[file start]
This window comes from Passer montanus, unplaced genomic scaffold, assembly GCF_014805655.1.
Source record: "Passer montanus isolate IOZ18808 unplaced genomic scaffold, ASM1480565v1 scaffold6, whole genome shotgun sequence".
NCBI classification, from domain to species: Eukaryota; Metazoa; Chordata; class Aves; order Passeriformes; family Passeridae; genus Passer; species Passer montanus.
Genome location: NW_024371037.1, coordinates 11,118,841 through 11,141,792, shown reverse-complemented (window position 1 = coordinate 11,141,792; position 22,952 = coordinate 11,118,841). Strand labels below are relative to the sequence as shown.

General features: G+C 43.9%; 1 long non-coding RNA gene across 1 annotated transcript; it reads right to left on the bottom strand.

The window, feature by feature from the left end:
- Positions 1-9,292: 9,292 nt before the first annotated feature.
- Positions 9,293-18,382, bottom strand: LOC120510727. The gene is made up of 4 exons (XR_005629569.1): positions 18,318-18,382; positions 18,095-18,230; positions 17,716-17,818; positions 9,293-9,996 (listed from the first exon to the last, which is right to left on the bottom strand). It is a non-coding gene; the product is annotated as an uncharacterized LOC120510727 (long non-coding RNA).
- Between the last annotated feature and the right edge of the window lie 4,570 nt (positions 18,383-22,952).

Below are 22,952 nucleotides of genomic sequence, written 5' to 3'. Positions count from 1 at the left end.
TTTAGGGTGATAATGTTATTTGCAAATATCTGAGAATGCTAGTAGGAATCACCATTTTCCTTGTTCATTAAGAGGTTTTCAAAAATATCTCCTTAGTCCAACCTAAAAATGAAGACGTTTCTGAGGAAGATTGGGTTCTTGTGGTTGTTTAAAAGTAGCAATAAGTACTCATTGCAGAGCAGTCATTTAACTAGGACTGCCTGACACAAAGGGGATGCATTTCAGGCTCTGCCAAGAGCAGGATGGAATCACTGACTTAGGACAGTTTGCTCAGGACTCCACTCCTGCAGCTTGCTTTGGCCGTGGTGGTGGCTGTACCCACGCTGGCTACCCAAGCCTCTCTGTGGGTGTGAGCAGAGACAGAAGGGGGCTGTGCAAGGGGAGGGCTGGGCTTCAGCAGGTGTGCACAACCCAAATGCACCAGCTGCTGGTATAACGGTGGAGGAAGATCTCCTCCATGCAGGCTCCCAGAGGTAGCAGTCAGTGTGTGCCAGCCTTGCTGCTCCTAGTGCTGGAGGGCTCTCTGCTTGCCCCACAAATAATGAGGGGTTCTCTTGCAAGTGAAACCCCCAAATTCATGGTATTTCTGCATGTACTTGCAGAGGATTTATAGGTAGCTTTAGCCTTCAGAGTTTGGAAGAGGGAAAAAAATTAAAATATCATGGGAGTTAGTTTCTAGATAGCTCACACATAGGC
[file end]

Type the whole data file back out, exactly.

This window comes from Passer montanus, unplaced genomic scaffold, assembly GCF_014805655.1.
Source record: "Passer montanus isolate IOZ18808 unplaced genomic scaffold, ASM1480565v1 scaffold6, whole genome shotgun sequence".
NCBI classification, from domain to species: Eukaryota; Metazoa; Chordata; class Aves; order Passeriformes; family Passeridae; genus Passer; species Passer montanus.
Genome location: NW_024371037.1, coordinates 11,118,841 through 11,141,792, shown reverse-complemented (window position 1 = coordinate 11,141,792; position 22,952 = coordinate 11,118,841). Strand labels below are relative to the sequence as shown.

General features: G+C 43.9%; 1 long non-coding RNA gene across 1 annotated transcript; it reads right to left on the bottom strand.

The window, feature by feature from the left end:
- Positions 1-9,292: 9,292 nt before the first annotated feature.
- Positions 9,293-18,382, bottom strand: LOC120510727. The gene is made up of 4 exons (XR_005629569.1): positions 18,318-18,382; positions 18,095-18,230; positions 17,716-17,818; positions 9,293-9,996 (listed from the first exon to the last, which is right to left on the bottom strand). It is a non-coding gene; the product is annotated as an uncharacterized LOC120510727 (long non-coding RNA).
- Between the last annotated feature and the right edge of the window lie 4,570 nt (positions 18,383-22,952).

Below are 22,952 nucleotides of genomic sequence, written 5' to 3'. Positions count from 1 at the left end.
TTTAGGGTGATAATGTTATTTGCAAATATCTGAGAATGCTAGTAGGAATCACCATTTTCCTTGTTCATTAAGAGGTTTTCAAAAATATCTCCTTAGTCCAACCTAAAAATGAAGACGTTTCTGAGGAAGATTGGGTTCTTGTGGTTGTTTAAAAGTAGCAATAAGTACTCATTGCAGAGCAGTCATTTAACTAGGACTGCCTGACACAAAGGGGATGCATTTCAGGCTCTGCCAAGAGCAGGATGGAATCACTGACTTAGGACAGTTTGCTCAGGACTCCACTCCTGCAGCTTGCTTTGGCCGTGGTGGTGGCTGTACCCACGCTGGCTACCCAAGCCTCTCTGTGGGTGTGAGCAGAGACAGAAGGGGGCTGTGCAAGGGGAGGGCTGGGCTTCAGCAGGTGTGCACAACCCAAATGCACCAGCTGCTGGTATAACGGTGGAGGAAGATCTCCTCCATGCAGGCTCCCAGAGGTAGCAGTCAGTGTGTGCCAGCCTTGCTGCTCCTAGTGCTGGAGGGCTCTCTGCTTGCCCCACAAATAATGAGGGGTTCTCTTGCAAGTGAAACCCCCAAATTCATGGTATTTCTGCATGTACTTGCAGAGGATTTATAGGTAGCTTTAGCCTTCAGAGTTTGGAAGAGGGAAAAAAATTAAAATATCATGGGAGTTAGTTTCTAGATAGCTCACACATAGGC